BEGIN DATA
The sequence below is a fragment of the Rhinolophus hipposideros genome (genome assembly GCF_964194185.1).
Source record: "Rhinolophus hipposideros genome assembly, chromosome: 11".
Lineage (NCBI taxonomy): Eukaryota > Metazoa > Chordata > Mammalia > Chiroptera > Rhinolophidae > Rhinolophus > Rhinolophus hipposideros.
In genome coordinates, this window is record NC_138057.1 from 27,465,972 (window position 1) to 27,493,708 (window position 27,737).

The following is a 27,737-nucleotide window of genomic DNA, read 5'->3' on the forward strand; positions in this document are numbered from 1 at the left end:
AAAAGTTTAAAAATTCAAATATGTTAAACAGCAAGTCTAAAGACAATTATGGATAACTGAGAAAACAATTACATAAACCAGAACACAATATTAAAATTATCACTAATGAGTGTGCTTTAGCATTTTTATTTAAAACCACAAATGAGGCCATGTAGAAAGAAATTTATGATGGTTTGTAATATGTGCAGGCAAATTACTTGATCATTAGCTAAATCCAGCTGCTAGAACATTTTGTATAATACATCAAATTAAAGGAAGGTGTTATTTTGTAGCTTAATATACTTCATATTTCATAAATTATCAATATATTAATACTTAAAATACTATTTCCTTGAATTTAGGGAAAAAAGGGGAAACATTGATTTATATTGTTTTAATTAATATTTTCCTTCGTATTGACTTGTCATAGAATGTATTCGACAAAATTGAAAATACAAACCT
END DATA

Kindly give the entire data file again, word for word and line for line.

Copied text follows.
The sequence below is a fragment of the Rhinolophus hipposideros genome (genome assembly GCF_964194185.1).
Source record: "Rhinolophus hipposideros genome assembly, chromosome: 11".
Lineage (NCBI taxonomy): Eukaryota > Metazoa > Chordata > Mammalia > Chiroptera > Rhinolophidae > Rhinolophus > Rhinolophus hipposideros.
In genome coordinates, this window is record NC_138057.1 from 27,465,972 (window position 1) to 27,493,708 (window position 27,737).

The following is a 27,737-nucleotide window of genomic DNA, read 5'->3' on the forward strand; positions in this document are numbered from 1 at the left end:
AAAAGTTTAAAAATTCAAATATGTTAAACAGCAAGTCTAAAGACAATTATGGATAACTGAGAAAACAATTACATAAACCAGAACACAATATTAAAATTATCACTAATGAGTGTGCTTTAGCATTTTTATTTAAAACCACAAATGAGGCCATGTAGAAAGAAATTTATGATGGTTTGTAATATGTGCAGGCAAATTACTTGATCATTAGCTAAATCCAGCTGCTAGAACATTTTGTATAATACATCAAATTAAAGGAAGGTGTTATTTTGTAGCTTAATATACTTCATATTTCATAAATTATCAATATATTAATACTTAAAATACTATTTCCTTGAATTTAGGGAAAAAAGGGGAAACATTGATTTATATTGTTTTAATTAATATTTTCCTTCGTATTGACTTGTCATAGAATGTATTCGACAAAATTGAAAATACAAACCT